14 Selling Information Reuters, financial analysts are bundling information with something else that makes it possible to charge Few examples of successful businesses that sell information only – usually sell it bundled with something else

15 Intellectual Property Rights Digital distribution of “information” (which includes music, videos, software and book) poses serious challenges to property rights of the owners – MC is zero Hence legal & economic activity on IPR front. Napster, BMG, peer-to-peer file sharing etc. (Another issue – unbundling disk tracks)

16 Information Products Bottom line - Few good business models for making money from selling information over the internet. Business models still needed for Yahoo et al. (eBay is an exception) Napster shows clearly the likely impact of internet distribution on pricing of digital information.

17 Demand & Pricing on the Web Consumers have better information because of the web & can compare specs & prices. How does this affect pricing policy? Certain types of price discrimination not now possible - e.g. based on zip code. NetGrocer, Victoria’s Secret cannot price by zip code on their web sites. “Double-click” strategy

18 Auctions Auctions facilitate price discrimination Auction Formats –Traditional English (oral, ascending prices, first or second price) –Dutch auction (descending prices) –Sealed-bid (as in T Bills, oil exploration) First price Second price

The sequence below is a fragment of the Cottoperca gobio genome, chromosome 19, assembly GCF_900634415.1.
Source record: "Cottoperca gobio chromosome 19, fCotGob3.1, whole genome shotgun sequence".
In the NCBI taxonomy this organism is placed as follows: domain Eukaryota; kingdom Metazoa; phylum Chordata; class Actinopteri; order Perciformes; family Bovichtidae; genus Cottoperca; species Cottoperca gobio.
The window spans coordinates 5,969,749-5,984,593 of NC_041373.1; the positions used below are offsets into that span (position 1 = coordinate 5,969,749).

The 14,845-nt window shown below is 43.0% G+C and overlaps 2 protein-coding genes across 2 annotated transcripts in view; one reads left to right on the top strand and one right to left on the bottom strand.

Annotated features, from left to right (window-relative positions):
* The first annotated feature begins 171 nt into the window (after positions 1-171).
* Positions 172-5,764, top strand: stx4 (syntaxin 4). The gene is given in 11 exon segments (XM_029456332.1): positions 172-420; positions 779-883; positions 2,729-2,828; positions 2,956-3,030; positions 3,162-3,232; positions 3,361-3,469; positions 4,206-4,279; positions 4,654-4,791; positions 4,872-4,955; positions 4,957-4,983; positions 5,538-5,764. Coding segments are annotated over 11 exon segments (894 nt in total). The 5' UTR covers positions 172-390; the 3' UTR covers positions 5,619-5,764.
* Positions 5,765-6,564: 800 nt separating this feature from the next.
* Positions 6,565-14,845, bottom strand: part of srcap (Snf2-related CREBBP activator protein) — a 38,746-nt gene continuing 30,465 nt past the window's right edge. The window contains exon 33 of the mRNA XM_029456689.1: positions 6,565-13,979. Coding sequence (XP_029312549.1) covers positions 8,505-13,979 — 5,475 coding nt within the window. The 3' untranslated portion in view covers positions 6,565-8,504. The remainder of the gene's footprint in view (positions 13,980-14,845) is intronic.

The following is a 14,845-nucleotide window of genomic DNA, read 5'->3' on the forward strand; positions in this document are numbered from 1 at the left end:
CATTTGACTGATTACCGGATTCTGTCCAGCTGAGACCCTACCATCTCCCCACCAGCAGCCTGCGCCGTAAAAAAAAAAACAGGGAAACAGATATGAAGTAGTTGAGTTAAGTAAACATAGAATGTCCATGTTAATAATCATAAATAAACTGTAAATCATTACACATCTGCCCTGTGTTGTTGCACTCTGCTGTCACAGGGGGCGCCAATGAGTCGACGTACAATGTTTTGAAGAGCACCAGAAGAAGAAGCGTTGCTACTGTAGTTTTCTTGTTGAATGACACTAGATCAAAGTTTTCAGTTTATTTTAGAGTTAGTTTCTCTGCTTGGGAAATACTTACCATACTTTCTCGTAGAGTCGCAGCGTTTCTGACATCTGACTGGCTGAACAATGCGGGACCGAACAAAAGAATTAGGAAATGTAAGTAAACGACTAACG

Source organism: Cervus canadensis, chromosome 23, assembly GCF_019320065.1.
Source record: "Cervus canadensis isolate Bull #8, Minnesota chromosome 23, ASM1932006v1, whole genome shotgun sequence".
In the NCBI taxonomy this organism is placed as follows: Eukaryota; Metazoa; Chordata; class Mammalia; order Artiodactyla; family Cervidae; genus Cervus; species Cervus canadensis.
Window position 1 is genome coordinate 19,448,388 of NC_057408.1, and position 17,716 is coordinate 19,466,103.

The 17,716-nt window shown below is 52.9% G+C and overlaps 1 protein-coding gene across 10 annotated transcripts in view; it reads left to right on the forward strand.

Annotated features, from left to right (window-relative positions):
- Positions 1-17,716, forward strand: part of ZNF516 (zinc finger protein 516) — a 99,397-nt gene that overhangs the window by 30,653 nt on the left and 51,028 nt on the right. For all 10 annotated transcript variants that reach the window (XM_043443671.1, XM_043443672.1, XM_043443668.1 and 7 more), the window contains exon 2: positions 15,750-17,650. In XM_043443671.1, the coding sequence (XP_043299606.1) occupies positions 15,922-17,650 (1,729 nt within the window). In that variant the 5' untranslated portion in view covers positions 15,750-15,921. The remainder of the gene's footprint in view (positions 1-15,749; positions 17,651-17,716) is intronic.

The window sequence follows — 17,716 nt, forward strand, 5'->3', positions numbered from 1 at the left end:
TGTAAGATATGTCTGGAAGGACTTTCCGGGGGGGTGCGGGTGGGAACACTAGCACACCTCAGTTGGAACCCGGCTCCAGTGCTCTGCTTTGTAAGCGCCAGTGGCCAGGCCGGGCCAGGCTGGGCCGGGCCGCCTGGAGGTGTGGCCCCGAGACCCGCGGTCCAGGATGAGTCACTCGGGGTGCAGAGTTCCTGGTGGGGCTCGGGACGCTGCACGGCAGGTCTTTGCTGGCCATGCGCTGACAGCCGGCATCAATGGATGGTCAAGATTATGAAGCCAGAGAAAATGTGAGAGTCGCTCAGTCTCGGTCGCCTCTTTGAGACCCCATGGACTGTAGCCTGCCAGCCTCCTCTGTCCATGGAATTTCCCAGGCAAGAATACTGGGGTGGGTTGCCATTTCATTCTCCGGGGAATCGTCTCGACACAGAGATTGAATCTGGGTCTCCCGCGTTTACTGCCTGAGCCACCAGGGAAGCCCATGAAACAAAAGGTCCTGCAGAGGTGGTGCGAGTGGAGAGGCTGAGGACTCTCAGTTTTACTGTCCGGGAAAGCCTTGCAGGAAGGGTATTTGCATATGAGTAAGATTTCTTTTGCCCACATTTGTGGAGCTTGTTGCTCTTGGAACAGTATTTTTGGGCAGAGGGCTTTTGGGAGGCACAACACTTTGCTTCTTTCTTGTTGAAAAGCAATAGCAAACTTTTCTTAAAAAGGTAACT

19 Auctions Private-value auction: bidders uncertain about the other bidders’ reservation prices. (Art, memorabilia) Common-value auction: bidders uncertain what the value of the object is, but this is similar for all. (Oil drilling rights, spectrum) Valuation and Information

20 Auctions: Best Bidding Strategies Most common on internet. Second-price sealed bid auction: bid your reservation price. English auction: Bid in small increments until you reach your reservation price. Private Value Auction

21 Bidding in Second Price Auctions Key feature: What you bid does NOT affect what you pay. No incentive to understate. If I’m the top bidder, and the next is $100, doesn’t matter whether I bid $101 or $1001: I pay $100. Not bidding against myself. Private Value Auction

22 Bidding in Second-Price Auctions Why is is bidding reservation price best? If you bid $90 & your RP is $100, may lose to someone bidding $95 - you could have outbid & still gained. So don’t bid < RP. Likewise don’t bid > RP: if you bid $105 when your RP is $100 and someone else bids $104, you may pay $4 more than the item is worth to you. Private Value Auction

23 English Auctions Successful bidder has greatest reservation price Pays > = reservation price of person with the next highest reservation price - if I bid against you & you value item at $1000, I have to pay more If I have the highest RP of $100 and the next highest is $50, I win for about $55: if the next highest is $90, I win for about $95. Consumer surplus depends on others’ WTP Private Value Auction

24 Dutch Auctions If I am willing to pay $100, I should clearly not bid while the price is > $100. As soon as P < $100, it is worth my while to bid. The longer I wait, the more chance I am outbid - but the better the deal I get. Risk-averse buyer should bid at or near reservation price, leaving little consumer surplus. Private Value Auction